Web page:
• H04N21/26283Content or additional data distribution scheduling, e.g. sending additional data at off-peak times, updating software modules, calculating the carousel transmission frequency, delaying a video stream transmission, generating play-lists for associating distribution time parameters to content, e.g. to generate electronic program guide data
    • HELECTRICITY
    • H04ELECTRIC COMMUNICATION TECHNIQUE
    • H04NPICTORIAL COMMUNICATION, e.g. TELEVISION
    • H04N21/00Selective content distribution, e.g. interactive television or video on demand [VOD]
    • H04N21/20Servers specifically adapted for the distribution of content, e.g. VOD servers; Operations thereof
    • H04N21/25Management operations performed by the server for facilitating the content distribution or administrating data related to end-users or client devices, e.g. end-user or client device authentication, learning user preferences for recommending movies
    • H04N21/266Channel or content management, e.g. generation and management of keys and entitlement messages in a conditional access system, merging a VOD unicast channel into a multicast channel
    • H04N21/2665Gathering content from different sources, e.g. Internet and satellite
    • HELECTRICITY
    • H04ELECTRIC COMMUNICATION TECHNIQUE
    • H04NPICTORIAL COMMUNICATION, e.g. TELEVISION
    • H04N21/00Selective content distribution, e.g. interactive television or video on demand [VOD]
    • H04N21/40Client devices specifically adapted for the reception of or interaction with content, e.g. set-top-box [STB]; Operations thereof
    • H04N21/41Structure of client; Structure of client peripherals
    • H04N21/422Input-only peripherals, i.e. input devices connected to specially adapted client devices, e.g. global positioning system [GPS]
    • H04N21/42204User interfaces specially adapted for controlling a client device through a remote control device; Remote control devices therefor
    • H04N21/42206User interfaces specially adapted for controlling a client device through a remote control device; Remote control devices therefor characterized by hardware details
    • H04N21/4221Dedicated function buttons, e.g. for the control of an EPG, subtitles, aspect ratio, picture-in-picture or teletext
    • HELECTRICITY
    • H04ELECTRIC COMMUNICATION TECHNIQUE
    • H04NPICTORIAL COMMUNICATION, e.g. TELEVISION
    • H04N21/00Selective content distribution, e.g. interactive television or video on demand [VOD]
    • H04N21/40Client devices specifically adapted for the reception of or interaction with content, e.g. set-top-box [STB]; Operations thereof
    • H04N21/43Processing of content or additional data, e.g. demultiplexing additional data from a digital video stream; Elementary client operations, e.g. monitoring of home network, synchronizing decoder's clock; Client middleware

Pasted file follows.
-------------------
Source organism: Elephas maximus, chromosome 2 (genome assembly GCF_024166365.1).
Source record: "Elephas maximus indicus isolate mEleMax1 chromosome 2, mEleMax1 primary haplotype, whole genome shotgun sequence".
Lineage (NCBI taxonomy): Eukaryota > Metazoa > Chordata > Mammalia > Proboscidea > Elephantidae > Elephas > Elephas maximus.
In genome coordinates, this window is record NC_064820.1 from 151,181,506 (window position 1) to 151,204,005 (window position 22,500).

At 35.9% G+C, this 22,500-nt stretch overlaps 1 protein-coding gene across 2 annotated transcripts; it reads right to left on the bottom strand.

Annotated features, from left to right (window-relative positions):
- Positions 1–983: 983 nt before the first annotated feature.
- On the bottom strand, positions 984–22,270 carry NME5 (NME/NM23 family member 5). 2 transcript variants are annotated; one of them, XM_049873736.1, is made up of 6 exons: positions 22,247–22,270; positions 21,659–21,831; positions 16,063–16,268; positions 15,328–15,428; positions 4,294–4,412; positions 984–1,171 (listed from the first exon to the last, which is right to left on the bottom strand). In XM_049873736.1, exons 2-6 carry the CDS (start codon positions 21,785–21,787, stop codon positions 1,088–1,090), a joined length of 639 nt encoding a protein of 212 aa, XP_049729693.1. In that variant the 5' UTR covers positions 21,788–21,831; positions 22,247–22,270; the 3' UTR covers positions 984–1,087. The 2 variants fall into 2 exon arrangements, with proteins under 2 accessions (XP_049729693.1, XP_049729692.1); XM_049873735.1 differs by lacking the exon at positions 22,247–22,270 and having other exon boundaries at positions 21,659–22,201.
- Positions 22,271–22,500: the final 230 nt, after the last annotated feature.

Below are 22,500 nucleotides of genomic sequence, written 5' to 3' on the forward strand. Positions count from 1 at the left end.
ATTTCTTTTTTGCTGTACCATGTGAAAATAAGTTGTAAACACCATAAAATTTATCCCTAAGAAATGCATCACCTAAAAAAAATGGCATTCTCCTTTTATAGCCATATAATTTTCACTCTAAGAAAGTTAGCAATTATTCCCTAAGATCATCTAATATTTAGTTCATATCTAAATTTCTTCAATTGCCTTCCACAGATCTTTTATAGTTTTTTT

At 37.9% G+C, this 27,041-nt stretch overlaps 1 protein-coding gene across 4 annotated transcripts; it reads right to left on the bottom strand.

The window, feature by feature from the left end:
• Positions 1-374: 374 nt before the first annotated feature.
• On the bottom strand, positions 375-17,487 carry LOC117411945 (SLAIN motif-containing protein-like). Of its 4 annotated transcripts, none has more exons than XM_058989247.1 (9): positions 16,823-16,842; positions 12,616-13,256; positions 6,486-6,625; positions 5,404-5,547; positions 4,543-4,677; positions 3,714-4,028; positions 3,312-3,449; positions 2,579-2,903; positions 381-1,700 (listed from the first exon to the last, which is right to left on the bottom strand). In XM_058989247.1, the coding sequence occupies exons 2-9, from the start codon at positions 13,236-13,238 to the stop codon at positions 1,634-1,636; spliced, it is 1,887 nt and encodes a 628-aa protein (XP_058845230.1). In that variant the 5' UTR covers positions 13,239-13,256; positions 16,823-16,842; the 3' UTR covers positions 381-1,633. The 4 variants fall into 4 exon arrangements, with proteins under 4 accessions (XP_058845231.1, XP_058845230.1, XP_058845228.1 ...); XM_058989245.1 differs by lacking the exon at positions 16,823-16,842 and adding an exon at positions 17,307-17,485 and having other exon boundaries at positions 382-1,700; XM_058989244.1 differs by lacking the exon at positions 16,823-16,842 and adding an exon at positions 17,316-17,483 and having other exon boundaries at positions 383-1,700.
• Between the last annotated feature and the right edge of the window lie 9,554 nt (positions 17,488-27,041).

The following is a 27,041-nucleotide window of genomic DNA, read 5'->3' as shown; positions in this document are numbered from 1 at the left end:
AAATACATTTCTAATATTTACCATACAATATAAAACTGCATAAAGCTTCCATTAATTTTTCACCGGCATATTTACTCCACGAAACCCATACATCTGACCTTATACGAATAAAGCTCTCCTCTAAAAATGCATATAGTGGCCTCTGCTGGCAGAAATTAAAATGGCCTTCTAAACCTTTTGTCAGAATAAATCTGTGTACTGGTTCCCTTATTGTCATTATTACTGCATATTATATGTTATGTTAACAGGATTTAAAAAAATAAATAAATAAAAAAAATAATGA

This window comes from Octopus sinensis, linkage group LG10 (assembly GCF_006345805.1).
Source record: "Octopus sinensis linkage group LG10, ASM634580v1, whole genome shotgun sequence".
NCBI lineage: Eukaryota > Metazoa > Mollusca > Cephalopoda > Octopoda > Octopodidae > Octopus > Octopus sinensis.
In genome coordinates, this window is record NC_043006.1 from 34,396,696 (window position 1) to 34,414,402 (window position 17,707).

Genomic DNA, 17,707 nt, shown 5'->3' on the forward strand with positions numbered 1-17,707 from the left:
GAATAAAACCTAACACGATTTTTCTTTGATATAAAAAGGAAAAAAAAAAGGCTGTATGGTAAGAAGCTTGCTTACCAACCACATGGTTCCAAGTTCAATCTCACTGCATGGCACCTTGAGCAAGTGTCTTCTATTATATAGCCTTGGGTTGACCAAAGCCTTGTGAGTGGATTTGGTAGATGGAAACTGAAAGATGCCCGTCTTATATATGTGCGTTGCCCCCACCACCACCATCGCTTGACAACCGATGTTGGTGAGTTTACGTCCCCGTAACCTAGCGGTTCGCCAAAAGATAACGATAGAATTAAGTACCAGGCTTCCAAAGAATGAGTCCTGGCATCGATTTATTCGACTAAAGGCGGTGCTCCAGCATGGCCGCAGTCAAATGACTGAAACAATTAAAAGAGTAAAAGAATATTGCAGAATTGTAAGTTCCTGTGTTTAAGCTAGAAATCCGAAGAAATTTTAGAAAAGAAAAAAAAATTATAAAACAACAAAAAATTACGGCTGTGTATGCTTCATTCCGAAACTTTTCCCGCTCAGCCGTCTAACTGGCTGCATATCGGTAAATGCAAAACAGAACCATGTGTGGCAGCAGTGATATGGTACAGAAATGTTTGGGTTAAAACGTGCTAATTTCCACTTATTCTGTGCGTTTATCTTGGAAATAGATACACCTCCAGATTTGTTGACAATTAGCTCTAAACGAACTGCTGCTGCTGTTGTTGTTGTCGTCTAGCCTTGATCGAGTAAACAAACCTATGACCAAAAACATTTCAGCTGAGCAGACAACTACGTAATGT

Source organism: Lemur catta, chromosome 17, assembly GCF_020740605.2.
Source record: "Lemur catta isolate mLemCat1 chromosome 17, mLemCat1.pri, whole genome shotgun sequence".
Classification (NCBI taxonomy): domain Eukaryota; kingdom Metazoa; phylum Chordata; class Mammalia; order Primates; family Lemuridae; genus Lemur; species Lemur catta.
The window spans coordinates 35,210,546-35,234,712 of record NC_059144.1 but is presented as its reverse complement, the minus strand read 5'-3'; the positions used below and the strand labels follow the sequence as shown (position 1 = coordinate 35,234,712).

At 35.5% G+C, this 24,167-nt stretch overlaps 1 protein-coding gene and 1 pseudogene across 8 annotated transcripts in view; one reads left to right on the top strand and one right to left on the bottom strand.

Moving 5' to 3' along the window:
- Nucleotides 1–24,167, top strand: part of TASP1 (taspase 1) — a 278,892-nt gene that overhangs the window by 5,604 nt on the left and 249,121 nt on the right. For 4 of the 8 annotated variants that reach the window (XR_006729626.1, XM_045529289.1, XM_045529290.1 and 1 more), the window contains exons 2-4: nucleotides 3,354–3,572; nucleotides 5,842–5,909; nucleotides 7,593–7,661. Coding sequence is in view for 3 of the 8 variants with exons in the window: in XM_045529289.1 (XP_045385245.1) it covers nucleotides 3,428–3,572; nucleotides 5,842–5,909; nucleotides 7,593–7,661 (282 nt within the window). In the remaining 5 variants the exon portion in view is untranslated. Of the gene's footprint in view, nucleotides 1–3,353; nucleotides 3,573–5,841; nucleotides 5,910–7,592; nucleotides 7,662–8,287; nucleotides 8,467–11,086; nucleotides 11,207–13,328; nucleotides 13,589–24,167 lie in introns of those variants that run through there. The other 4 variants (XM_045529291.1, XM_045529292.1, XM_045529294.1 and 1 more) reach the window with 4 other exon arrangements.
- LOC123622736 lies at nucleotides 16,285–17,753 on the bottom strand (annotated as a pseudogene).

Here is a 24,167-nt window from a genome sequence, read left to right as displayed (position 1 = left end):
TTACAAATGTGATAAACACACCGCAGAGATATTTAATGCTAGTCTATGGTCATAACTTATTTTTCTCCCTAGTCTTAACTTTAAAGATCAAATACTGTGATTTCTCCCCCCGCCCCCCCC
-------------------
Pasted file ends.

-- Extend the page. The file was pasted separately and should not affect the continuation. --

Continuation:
• H04N21/434Disassembling of a multiplex stream, e.g. demultiplexing audio and video streams, extraction of additional data from a video stream; Remultiplexing of multiplex streams; Extraction or processing of SI; Disassembling of packetised elementary stream
    • H04N21/4344Remultiplexing of multiplex streams, e.g. by modifying time stamps or remapping the packet identifiers
    • HELECTRICITY
    • H04ELECTRIC COMMUNICATION TECHNIQUE
    • H04NPICTORIAL COMMUNICATION, e.g. TELEVISION
    • H04N7/00Television systems
    • H04N7/10Adaptations for transmission by electrical cable
    • H04N7/106Adaptations for transmission by electrical cable for domestic distribution
    • GPHYSICS
    • G06COMPUTING; CALCULATING; COUNTING
    • G06FELECTRIC DIGITAL DATA PROCESSING
    • G06F2203/00Indexing scheme relating to G06F3/00 - G06F3/048
    • G06F2203/038Indexing scheme relating to G06F3/038
    • G06F2203/0383Remote input, i.e. interface arrangements in which the signals generated by a pointing device are transmitted to a PC at a remote location, e.g. to a PC in a LAN
    • HELECTRICITY
    • H04ELECTRIC COMMUNICATION TECHNIQUE
    • H04NPICTORIAL COMMUNICATION, e.g. TELEVISION
    • H04N5/00Details of television systems
    • H04N5/44Receiver circuitry
    • H04N5/445Receiver circuitry for displaying additional information
    • H04N5/44543Menu-type displays
    • H04N2005/44556Menu-type displays for programme selection
    • HELECTRICITY
    • H04ELECTRIC COMMUNICATION TECHNIQUE
    • H04NPICTORIAL COMMUNICATION, e.g. TELEVISION
    • H04N21/00Selective content distribution, e.g. interactive television or video on demand [VOD]
    • H04N21/20Servers specifically adapted for the distribution of content, e.g. VOD servers; Operations thereof
    • H04N21/21Server components or server architectures
    • H04N21/218Source of audio or video content, e.g. local disk arrays